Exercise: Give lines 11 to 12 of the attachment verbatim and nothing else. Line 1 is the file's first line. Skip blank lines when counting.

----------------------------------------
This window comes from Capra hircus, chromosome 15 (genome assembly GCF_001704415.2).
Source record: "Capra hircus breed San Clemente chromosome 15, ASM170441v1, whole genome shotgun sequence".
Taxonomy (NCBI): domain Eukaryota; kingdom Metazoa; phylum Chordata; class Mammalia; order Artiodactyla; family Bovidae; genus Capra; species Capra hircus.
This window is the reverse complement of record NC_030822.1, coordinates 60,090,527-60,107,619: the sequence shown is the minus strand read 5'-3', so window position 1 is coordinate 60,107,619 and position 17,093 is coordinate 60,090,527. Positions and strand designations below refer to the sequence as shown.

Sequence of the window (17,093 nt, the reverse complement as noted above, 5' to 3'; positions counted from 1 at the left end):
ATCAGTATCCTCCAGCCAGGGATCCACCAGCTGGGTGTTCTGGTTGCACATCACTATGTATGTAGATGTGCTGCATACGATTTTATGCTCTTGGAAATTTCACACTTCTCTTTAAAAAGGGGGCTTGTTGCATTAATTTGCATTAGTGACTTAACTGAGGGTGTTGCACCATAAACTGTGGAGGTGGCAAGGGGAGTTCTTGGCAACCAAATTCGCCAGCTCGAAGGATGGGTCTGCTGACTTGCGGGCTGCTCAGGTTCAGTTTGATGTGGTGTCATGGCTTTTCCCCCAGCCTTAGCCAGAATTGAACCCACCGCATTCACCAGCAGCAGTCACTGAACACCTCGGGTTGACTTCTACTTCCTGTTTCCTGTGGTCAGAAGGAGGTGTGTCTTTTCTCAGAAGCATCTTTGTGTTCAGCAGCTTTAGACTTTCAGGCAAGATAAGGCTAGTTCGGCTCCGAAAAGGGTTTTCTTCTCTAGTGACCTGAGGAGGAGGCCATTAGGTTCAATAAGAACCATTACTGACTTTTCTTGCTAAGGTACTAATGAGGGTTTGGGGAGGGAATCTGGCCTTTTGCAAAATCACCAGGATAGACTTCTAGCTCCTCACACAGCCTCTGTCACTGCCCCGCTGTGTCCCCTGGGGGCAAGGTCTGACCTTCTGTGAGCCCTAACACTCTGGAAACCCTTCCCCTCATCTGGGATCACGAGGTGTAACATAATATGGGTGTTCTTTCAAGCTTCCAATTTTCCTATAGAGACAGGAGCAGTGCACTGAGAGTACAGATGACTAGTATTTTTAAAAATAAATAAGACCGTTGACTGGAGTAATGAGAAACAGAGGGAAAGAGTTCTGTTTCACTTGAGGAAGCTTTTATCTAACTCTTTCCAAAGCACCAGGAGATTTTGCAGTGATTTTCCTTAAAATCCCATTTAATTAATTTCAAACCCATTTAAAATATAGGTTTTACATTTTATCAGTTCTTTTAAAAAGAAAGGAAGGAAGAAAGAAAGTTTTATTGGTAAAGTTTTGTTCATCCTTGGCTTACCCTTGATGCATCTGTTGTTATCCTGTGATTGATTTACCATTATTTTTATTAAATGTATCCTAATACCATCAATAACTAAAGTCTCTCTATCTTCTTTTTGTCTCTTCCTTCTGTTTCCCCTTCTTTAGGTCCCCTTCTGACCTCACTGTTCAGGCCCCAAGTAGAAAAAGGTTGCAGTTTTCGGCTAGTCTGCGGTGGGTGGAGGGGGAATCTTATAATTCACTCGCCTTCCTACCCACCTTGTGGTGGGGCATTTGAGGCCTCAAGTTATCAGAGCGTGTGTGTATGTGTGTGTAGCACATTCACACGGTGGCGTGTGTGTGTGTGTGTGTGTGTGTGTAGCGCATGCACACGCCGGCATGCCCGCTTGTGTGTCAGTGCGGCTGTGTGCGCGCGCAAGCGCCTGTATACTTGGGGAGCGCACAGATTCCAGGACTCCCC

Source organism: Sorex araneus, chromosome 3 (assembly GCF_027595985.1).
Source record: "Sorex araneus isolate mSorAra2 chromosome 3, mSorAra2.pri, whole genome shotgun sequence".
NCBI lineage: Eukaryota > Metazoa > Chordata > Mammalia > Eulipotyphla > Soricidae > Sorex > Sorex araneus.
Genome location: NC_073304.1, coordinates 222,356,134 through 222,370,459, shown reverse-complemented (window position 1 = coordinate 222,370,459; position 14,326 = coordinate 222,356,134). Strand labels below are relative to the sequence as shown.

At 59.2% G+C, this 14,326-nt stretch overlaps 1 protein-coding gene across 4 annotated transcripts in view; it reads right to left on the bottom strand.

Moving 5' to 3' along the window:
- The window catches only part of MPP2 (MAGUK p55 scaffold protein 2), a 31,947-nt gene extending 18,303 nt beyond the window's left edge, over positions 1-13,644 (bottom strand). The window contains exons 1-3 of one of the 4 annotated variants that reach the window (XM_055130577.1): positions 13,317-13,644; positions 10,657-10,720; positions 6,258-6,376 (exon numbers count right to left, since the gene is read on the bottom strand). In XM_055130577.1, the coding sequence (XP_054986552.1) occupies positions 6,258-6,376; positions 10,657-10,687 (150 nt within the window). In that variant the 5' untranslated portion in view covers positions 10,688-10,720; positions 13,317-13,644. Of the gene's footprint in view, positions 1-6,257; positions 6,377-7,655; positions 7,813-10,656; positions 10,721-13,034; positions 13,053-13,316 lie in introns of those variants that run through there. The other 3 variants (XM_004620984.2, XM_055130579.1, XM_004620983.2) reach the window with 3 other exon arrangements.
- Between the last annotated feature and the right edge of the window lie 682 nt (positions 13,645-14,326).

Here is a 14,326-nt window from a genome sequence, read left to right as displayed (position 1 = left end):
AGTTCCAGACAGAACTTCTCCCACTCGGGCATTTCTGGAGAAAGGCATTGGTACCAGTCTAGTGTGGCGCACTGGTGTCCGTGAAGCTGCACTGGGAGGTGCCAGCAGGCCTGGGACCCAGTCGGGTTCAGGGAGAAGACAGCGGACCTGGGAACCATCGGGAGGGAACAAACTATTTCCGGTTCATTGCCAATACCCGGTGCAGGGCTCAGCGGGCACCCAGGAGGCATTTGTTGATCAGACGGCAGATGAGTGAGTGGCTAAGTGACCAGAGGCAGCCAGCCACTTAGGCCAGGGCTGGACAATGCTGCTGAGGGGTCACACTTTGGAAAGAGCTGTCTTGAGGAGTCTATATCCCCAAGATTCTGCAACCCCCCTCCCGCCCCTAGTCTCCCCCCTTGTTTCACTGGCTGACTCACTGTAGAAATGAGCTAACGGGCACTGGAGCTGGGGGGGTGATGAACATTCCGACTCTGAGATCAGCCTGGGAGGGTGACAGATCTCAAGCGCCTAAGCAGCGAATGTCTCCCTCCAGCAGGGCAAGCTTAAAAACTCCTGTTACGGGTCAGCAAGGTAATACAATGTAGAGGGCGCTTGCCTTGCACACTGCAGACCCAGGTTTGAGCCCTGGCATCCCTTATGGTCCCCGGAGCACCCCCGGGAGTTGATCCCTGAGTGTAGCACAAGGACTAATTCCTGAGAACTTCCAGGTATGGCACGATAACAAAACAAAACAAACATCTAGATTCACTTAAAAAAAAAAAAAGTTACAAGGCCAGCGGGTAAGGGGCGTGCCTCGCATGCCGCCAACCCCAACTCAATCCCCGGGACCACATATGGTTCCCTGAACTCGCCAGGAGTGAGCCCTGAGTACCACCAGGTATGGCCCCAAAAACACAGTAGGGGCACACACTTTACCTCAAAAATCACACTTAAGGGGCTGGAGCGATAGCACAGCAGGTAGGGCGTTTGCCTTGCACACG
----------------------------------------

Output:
At 59.2% G+C, this 14,326-nt stretch overlaps 1 protein-coding gene across 4 annotated transcripts in view; it reads right to left on the bottom strand.

Moving 5' to 3' along the window: